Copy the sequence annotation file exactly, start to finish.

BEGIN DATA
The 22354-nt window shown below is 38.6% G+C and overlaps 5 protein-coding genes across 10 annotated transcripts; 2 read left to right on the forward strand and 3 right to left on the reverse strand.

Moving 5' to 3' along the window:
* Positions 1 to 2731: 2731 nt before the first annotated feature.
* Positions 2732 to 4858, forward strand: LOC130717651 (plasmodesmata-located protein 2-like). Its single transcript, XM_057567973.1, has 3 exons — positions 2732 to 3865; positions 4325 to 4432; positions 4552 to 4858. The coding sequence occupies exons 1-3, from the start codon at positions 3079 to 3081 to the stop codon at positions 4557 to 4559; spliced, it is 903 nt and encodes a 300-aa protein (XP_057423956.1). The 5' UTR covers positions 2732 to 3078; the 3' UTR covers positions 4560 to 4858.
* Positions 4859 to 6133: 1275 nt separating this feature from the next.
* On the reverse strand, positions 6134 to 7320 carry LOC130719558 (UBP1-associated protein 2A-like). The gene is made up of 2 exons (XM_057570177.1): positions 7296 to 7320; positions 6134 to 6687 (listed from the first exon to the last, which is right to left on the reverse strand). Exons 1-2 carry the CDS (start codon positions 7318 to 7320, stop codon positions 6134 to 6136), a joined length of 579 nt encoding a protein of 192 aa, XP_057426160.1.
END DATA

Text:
The 22354-nt window shown below is 38.6% G+C and overlaps 5 protein-coding genes across 10 annotated transcripts; 2 read left to right on the forward strand and 3 right to left on the reverse strand.

Moving 5' to 3' along the window:
* Positions 1 to 2731: 2731 nt before the first annotated feature.
* Positions 2732 to 4858, forward strand: LOC130717651 (plasmodesmata-located protein 2-like). Its single transcript, XM_057567973.1, has 3 exons — positions 2732 to 3865; positions 4325 to 4432; positions 4552 to 4858. The coding sequence occupies exons 1-3, from the start codon at positions 3079 to 3081 to the stop codon at positions 4557 to 4559; spliced, it is 903 nt and encodes a 300-aa protein (XP_057423956.1). The 5' UTR covers positions 2732 to 3078; the 3' UTR covers positions 4560 to 4858.
* Positions 4859 to 6133: 1275 nt separating this feature from the next.
* On the reverse strand, positions 6134 to 7320 carry LOC130719558 (UBP1-associated protein 2A-like). The gene is made up of 2 exons (XM_057570177.1): positions 7296 to 7320; positions 6134 to 6687 (listed from the first exon to the last, which is right to left on the reverse strand). Exons 1-2 carry the CDS (start codon positions 7318 to 7320, stop codon positions 6134 to 6136), a joined length of 579 nt encoding a protein of 192 aa, XP_057426160.1.